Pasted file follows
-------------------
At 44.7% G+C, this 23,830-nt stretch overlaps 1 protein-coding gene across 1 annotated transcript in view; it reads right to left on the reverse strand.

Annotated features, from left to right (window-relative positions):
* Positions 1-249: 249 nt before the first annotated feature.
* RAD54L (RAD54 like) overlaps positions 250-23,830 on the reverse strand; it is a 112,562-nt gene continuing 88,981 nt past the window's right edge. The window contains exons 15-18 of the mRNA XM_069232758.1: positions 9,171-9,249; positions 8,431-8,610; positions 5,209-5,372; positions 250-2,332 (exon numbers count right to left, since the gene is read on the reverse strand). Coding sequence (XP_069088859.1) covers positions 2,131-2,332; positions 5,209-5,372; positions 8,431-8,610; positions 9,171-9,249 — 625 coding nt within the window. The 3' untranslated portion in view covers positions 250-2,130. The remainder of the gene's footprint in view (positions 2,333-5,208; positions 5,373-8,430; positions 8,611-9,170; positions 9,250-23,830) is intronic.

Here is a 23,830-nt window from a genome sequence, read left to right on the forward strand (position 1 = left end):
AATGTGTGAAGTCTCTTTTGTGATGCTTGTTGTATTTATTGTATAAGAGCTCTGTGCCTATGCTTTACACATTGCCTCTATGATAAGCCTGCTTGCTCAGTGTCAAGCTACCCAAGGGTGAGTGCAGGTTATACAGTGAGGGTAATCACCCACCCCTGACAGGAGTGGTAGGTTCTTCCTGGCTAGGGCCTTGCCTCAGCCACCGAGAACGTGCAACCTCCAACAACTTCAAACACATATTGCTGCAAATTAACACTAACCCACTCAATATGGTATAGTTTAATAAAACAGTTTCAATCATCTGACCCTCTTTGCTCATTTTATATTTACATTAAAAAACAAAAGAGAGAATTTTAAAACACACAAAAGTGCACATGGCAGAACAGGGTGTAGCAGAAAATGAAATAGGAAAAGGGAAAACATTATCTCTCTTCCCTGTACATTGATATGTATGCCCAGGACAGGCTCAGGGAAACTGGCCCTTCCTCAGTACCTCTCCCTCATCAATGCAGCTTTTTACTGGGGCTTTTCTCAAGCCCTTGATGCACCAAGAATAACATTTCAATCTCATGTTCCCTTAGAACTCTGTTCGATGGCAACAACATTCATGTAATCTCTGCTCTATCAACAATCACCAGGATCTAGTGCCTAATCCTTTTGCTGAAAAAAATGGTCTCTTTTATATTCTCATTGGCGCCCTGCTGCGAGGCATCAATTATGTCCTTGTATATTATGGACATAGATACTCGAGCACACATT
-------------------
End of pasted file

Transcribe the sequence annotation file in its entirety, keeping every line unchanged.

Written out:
At 44.7% G+C, this 23,830-nt stretch overlaps 1 protein-coding gene across 1 annotated transcript in view; it reads right to left on the reverse strand.

Annotated features, from left to right (window-relative positions):
* Positions 1-249: 249 nt before the first annotated feature.
* RAD54L (RAD54 like) overlaps positions 250-23,830 on the reverse strand; it is a 112,562-nt gene continuing 88,981 nt past the window's right edge. The window contains exons 15-18 of the mRNA XM_069232758.1: positions 9,171-9,249; positions 8,431-8,610; positions 5,209-5,372; positions 250-2,332 (exon numbers count right to left, since the gene is read on the reverse strand). Coding sequence (XP_069088859.1) covers positions 2,131-2,332; positions 5,209-5,372; positions 8,431-8,610; positions 9,171-9,249 — 625 coding nt within the window. The 3' untranslated portion in view covers positions 250-2,130. The remainder of the gene's footprint in view (positions 2,333-5,208; positions 5,373-8,430; positions 8,611-9,170; positions 9,250-23,830) is intronic.

Here is a 23,830-nt window from a genome sequence, read left to right on the forward strand (position 1 = left end):
AATGTGTGAAGTCTCTTTTGTGATGCTTGTTGTATTTATTGTATAAGAGCTCTGTGCCTATGCTTTACACATTGCCTCTATGATAAGCCTGCTTGCTCAGTGTCAAGCTACCCAAGGGTGAGTGCAGGTTATACAGTGAGGGTAATCACCCACCCCTGACAGGAGTGGTAGGTTCTTCCTGGCTAGGGCCTTGCCTCAGCCACCGAGAACGTGCAACCTCCAACAACTTCAAACACATATTGCTGCAAATTAACACTAACCCACTCAATATGGTATAGTTTAATAAAACAGTTTCAATCATCTGACCCTCTTTGCTCATTTTATATTTACATTAAAAAACAAAAGAGAGAATTTTAAAACACACAAAAGTGCACATGGCAGAACAGGGTGTAGCAGAAAATGAAATAGGAAAAGGGAAAACATTATCTCTCTTCCCTGTACATTGATATGTATGCCCAGGACAGGCTCAGGGAAACTGGCCCTTCCTCAGTACCTCTCCCTCATCAATGCAGCTTTTTACTGGGGCTTTTCTCAAGCCCTTGATGCACCAAGAATAACATTTCAATCTCATGTTCCCTTAGAACTCTGTTCGATGGCAACAACATTCATGTAATCTCTGCTCTATCAACAATCACCAGGATCTAGTGCCTAATCCTTTTGCTGAAAAAAATGGTCTCTTTTATATTCTCATTGGCGCCCTGCTGCGAGGCATCAATTATGTCCTTGTATATTATGGACATAGATACTCGAGCACACATT